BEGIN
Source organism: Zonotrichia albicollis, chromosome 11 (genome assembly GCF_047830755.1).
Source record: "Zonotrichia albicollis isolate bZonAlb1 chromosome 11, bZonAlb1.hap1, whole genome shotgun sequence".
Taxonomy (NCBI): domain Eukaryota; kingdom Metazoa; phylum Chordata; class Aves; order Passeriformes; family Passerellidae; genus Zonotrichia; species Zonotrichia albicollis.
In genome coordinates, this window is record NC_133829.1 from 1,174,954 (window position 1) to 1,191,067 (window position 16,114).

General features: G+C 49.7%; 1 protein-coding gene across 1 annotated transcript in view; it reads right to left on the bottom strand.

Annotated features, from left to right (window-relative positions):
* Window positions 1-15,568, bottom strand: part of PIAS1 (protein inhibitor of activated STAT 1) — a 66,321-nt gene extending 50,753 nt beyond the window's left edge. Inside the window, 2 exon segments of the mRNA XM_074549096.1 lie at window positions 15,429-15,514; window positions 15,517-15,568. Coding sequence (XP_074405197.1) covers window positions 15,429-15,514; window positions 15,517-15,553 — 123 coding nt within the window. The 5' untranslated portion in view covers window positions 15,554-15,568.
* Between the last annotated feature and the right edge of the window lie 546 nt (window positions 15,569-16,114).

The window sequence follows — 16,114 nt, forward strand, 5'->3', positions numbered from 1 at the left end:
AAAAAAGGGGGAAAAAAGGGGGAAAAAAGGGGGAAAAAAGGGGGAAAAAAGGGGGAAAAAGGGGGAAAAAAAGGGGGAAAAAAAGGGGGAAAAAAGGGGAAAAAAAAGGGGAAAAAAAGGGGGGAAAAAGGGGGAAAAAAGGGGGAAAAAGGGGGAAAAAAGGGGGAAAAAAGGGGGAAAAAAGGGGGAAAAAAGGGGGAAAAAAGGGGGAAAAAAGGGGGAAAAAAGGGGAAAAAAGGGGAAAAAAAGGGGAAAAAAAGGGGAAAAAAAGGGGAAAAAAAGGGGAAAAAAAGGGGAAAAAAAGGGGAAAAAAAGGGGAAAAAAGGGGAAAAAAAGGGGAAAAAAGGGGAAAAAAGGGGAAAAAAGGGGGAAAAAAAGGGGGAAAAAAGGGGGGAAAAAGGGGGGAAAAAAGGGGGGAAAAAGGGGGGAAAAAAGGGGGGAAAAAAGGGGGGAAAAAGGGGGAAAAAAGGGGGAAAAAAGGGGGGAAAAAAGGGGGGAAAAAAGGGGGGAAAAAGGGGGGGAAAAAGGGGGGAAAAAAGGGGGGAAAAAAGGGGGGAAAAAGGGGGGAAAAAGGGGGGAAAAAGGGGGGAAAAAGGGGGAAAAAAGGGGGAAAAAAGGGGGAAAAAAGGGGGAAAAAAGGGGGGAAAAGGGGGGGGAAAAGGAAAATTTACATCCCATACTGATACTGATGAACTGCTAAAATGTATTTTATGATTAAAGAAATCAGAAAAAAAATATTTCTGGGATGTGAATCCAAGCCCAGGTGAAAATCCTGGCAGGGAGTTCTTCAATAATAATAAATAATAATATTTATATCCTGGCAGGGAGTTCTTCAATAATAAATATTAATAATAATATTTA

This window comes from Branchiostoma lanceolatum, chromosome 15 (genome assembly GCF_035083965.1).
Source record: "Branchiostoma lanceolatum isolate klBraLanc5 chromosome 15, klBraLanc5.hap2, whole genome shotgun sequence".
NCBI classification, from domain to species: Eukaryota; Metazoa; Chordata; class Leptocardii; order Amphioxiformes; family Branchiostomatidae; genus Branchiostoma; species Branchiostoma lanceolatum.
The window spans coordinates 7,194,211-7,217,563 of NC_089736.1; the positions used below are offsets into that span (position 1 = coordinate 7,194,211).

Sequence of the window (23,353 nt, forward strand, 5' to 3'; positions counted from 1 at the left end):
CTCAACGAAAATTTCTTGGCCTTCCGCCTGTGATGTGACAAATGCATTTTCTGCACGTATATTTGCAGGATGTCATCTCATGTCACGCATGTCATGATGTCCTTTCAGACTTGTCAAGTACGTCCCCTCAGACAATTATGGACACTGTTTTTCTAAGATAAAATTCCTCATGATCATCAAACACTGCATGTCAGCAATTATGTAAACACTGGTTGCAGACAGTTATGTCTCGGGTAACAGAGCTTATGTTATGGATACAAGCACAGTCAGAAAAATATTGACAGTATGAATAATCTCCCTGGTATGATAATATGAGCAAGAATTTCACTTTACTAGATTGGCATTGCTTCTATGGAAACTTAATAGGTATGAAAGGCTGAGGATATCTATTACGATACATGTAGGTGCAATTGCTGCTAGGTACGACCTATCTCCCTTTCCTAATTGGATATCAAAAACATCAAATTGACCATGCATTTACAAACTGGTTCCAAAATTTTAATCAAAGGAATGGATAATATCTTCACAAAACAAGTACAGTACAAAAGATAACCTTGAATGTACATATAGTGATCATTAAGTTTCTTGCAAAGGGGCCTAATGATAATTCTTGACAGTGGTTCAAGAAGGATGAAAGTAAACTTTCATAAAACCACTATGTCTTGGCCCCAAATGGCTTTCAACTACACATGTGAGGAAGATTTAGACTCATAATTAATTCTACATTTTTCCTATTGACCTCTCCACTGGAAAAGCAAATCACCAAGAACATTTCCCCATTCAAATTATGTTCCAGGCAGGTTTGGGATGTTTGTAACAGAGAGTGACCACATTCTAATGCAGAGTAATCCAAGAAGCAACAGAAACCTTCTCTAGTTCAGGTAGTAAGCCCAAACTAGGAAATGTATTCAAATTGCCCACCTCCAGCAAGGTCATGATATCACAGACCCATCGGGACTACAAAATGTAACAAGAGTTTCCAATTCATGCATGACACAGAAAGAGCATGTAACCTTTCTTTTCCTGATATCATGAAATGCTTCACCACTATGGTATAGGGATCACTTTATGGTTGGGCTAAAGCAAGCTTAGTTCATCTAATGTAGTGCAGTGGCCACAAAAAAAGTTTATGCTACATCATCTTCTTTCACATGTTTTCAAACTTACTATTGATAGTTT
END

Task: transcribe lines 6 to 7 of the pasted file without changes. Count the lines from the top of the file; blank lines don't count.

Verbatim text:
Annotated features, from left to right (window-relative positions):
* Window positions 1-15,568, bottom strand: part of PIAS1 (protein inhibitor of activated STAT 1) — a 66,321-nt gene extending 50,753 nt beyond the window's left edge. Inside the window, 2 exon segments of the mRNA XM_074549096.1 lie at window positions 15,429-15,514; window positions 15,517-15,568. Coding sequence (XP_074405197.1) covers window positions 15,429-15,514; window positions 15,517-15,553 — 123 coding nt within the window. The 5' untranslated portion in view covers window positions 15,554-15,568.